In the context of repression in the Middle East and North Africa, surveillance technology has played a key role in providing authoritarian regimes with the tools necessary to track citizens online. Among these companies, BlueCoat has proved to be the most efficient in helping the Syrian regime control every movement of Syrians on the Internet.
On October 5, Telecomix collective released 54 Gigabytes of log files taken from Syrian BlueCoat devices that cover the period from 22nd of July to 5th of August, 2011. Bluecoat, an American company, produces proxy devices, tools that offer web caching, virus scanning, and content filtering. Such devices can also be used to conduct surveillance.
The logs released by Telecomix show that the Syrian Telecommunications Establishment has been using Bluecoat devices in order to filter and monitor HTTP connections in the country. BlueCoat has denied selling products to the Syrian regime before, as sales to Syria are not authorised as a result of US trade embargoes, but these logs prove that BlueCoat products have been used as the main technology for surveillance in Syria, perhaps through resellers located in neighboring countries.
Following the Telecomix release, BlueCoat did not respond to direct enquires about the sale of their products to the Syrian government. After multiple attempts, a company spokesperson protested they “don´t sell technology to Syria.”
This graphic by researcher Arturo Filastò shows the entries that are most requested and blocked in different parts of the country. The logs show that the majority of blocked sites relate to software, advertising, social media, and search engines, as well as some pornographic and other adult content, some of which may have been included by default. Included in the list of blocked sites are Islamsyria.com, Islammemo.cc; Muhammadanism.org and Ikhwanonline.com, which show the Syrian regime's obsession with Muslim narratives, but also TourismEgyptonline and Myvisapassport.com, which provide info on obtaining visas to get out of the country.
According to Tor researcher Roger Dingledine, “the release shows that when people in Syria have used Tor, the websites they visit don´t show up in these logs.”Because of the dangers posed by this level of surveillance, he strongly recommends all Syrians use Tor. “The surveillance hasn´t stopped just because we found these logs. So if you don´t want to be in these kind of lists you need to use a privacy tool like Tor.”
A risky release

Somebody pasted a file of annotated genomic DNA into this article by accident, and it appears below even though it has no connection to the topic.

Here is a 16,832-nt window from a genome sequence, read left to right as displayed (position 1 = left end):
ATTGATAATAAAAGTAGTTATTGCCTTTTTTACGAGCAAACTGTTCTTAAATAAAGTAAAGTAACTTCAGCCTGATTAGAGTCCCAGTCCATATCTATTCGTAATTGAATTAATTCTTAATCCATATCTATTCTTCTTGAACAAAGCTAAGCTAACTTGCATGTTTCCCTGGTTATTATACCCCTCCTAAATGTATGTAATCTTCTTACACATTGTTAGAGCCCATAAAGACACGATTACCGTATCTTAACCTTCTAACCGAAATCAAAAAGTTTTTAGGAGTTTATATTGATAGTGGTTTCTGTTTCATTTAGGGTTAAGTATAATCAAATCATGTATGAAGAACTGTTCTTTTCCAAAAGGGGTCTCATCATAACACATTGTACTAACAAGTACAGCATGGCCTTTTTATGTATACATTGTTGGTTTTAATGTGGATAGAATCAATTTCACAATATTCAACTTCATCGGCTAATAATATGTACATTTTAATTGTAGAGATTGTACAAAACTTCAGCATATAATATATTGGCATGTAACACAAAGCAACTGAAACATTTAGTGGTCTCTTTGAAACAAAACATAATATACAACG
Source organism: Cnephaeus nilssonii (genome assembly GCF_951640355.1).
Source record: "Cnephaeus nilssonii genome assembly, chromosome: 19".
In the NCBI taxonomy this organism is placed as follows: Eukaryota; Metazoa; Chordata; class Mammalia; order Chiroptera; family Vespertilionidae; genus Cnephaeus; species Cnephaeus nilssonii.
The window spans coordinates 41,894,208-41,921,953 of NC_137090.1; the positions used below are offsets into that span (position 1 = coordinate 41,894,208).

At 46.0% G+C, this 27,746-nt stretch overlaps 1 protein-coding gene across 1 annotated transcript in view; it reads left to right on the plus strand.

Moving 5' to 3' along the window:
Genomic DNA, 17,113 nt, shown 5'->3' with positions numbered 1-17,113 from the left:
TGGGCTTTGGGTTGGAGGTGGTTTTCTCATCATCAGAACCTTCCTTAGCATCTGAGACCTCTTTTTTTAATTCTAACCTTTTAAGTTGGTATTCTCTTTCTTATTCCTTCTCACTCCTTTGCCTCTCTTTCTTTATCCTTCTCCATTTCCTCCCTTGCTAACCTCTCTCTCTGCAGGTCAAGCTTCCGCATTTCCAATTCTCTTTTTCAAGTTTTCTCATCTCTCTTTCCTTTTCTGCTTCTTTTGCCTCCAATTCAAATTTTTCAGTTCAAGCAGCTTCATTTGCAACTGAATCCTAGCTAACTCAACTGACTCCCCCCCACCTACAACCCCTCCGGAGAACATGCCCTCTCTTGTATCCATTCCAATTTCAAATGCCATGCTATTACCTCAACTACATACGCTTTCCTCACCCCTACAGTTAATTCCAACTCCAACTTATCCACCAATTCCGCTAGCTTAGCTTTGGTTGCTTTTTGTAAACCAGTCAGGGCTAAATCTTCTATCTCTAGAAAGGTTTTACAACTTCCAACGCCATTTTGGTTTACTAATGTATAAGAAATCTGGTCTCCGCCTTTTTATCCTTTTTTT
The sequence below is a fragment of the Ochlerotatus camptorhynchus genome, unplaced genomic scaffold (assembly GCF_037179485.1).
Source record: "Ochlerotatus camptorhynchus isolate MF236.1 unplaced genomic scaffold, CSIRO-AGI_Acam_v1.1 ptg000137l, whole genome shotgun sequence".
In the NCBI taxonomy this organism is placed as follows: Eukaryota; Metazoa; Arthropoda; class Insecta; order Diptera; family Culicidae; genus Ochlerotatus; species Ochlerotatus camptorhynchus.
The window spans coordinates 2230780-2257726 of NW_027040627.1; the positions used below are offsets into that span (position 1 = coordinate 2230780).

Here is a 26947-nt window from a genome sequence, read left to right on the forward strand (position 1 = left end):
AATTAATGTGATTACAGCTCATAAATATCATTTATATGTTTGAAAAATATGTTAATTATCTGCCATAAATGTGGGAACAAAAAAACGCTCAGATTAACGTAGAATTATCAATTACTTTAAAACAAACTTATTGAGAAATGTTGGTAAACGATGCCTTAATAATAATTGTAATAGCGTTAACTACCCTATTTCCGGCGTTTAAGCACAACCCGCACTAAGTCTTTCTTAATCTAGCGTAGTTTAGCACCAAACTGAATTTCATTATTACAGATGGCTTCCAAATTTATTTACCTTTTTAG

Telecomix, which defines itself as a “guerrilla informational warfare” group, has helped people in Syria and other countries in the region with censored and monitored web access. With this release, they aimed to allow access to anyone who wishes to analyze the files to provide a deeper insight on Syrian censorship and create more knowledge to circumvent further attacks on freedom of expression. But is this the right way to achieve that? Telecomix states that subscribers'personal IP addresses have been stripped off to protect their privacy, but also note that some personal data are still present in the requested URLs. According to researcher Jacob Appelbaum, “publishing the data is risky. The data was probably already in the hands of the ones wanting to harm the Syrian population but after this release, we can bet that if they did not have a copy, they will now. Publishing an analysis of this data without revealing info on the specific users would have been safer. Syrians are apparently being killed for posting criticisms of Assad on Facebook pages – the authorities will stop at nothing to suppress criticism”
There is clearly a direct relationship between filtering and surveillance technology like BlueCoat and the tracking, arrest, torture and killing of potential opponents in Syria. According to Jillian C. York from the Electronic Frontier Foundation, “we have seen few changes in respect to the sale of surveillance and filtering tools to authoritarian regimes by companies based in the United States and other democratic countries.”With the death toll reaching 3000 according to some sources, and tens of thousands arrested, tortured and disappeared, this release is just further proof of the surveillance Syrians are exposed to every minute of their lives, and the implication of Western technology in this surveillance.